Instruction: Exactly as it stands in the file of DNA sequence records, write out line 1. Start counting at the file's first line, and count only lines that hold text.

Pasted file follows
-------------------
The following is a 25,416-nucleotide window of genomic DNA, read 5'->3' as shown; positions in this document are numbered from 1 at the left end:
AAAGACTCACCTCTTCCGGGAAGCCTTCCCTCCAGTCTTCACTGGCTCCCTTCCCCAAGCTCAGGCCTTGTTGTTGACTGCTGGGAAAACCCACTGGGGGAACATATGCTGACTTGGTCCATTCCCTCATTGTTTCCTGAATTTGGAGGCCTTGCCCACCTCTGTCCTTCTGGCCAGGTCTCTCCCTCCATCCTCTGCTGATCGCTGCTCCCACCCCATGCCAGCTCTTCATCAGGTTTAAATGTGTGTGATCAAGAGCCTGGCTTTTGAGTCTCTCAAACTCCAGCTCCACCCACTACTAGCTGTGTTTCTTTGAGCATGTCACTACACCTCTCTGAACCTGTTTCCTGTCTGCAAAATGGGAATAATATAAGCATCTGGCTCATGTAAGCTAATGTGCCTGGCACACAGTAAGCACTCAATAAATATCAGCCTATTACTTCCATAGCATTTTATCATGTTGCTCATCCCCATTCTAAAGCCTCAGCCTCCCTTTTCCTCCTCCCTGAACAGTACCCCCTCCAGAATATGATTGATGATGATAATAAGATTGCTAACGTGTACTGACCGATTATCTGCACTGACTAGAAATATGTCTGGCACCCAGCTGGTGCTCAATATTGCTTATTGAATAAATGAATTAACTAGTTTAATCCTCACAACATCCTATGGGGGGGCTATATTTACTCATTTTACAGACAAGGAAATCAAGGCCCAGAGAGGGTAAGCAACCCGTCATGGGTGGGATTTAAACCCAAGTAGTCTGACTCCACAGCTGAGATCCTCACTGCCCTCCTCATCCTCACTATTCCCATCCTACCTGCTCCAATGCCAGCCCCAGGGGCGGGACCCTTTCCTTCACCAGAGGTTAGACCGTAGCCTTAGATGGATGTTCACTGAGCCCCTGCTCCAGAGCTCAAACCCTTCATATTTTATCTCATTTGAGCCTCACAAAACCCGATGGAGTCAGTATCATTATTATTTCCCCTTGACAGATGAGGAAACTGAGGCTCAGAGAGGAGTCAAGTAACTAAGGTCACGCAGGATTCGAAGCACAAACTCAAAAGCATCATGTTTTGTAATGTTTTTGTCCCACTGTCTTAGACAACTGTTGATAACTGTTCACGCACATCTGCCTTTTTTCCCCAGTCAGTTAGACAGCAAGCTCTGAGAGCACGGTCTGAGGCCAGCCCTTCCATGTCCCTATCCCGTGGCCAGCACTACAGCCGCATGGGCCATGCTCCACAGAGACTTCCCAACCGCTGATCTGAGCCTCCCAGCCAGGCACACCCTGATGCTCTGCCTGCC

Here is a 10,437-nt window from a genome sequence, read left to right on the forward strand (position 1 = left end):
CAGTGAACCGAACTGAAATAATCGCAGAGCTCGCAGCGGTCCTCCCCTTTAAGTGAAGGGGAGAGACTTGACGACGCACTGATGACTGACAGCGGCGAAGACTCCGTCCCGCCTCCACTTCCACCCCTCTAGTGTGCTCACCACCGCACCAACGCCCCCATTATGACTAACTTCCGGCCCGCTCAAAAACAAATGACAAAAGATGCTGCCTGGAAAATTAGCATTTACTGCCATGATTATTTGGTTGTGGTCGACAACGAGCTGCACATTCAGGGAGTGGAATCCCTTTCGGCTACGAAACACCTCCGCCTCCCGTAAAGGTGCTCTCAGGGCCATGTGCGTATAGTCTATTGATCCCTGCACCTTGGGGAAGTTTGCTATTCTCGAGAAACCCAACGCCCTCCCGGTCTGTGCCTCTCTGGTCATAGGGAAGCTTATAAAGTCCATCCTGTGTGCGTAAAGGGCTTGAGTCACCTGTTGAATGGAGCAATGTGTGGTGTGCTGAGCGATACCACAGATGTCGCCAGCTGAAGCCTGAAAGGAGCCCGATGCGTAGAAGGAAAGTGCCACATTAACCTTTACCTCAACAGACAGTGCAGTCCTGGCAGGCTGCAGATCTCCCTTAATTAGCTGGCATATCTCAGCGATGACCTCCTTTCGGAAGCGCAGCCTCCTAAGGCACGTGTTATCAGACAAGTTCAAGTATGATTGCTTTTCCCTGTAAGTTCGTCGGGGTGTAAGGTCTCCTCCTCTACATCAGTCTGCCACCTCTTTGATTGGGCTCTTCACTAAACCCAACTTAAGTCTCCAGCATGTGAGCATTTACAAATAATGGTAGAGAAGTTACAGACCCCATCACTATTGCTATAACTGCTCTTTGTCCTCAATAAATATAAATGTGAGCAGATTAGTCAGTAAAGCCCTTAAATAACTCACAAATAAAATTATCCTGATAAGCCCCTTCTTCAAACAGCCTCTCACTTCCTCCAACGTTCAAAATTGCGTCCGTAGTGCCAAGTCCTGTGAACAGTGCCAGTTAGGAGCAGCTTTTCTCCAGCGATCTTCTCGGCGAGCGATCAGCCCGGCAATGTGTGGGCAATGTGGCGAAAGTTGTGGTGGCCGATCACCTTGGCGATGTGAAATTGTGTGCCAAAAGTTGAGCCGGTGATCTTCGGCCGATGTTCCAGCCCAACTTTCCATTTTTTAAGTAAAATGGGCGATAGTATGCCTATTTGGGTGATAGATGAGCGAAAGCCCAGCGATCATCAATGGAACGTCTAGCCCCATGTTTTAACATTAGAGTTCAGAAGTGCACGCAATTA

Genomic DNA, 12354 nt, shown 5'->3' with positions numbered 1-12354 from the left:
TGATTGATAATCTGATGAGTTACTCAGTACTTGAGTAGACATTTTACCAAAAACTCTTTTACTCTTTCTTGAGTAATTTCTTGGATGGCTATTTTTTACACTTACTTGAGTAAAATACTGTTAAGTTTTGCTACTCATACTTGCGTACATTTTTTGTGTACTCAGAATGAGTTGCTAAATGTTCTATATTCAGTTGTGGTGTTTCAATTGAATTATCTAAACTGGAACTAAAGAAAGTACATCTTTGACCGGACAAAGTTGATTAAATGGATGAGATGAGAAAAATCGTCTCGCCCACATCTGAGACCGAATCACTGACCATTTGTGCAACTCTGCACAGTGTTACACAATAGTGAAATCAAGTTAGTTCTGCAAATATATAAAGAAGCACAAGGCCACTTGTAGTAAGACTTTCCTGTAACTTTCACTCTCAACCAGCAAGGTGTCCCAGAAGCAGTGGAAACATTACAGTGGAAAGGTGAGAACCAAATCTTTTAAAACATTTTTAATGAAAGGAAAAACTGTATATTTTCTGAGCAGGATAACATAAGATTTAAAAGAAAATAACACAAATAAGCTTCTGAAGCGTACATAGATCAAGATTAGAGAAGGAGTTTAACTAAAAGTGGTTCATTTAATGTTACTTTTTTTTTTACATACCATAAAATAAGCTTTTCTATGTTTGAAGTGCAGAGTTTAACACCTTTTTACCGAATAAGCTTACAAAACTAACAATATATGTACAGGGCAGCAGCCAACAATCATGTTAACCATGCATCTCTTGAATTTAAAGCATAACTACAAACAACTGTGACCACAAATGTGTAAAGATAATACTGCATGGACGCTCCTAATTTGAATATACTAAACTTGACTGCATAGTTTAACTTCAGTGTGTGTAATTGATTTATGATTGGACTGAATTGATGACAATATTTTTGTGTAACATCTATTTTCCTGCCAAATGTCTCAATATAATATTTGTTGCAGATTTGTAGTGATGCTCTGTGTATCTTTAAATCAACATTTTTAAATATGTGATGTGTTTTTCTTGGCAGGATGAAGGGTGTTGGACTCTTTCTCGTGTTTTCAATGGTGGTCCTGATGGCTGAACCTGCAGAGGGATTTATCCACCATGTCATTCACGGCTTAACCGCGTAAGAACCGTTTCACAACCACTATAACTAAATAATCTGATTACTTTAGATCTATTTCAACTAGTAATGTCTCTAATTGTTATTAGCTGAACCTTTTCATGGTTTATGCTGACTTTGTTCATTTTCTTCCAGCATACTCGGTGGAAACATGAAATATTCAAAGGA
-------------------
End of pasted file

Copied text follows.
The following is a 25,416-nucleotide window of genomic DNA, read 5'->3' as shown; positions in this document are numbered from 1 at the left end: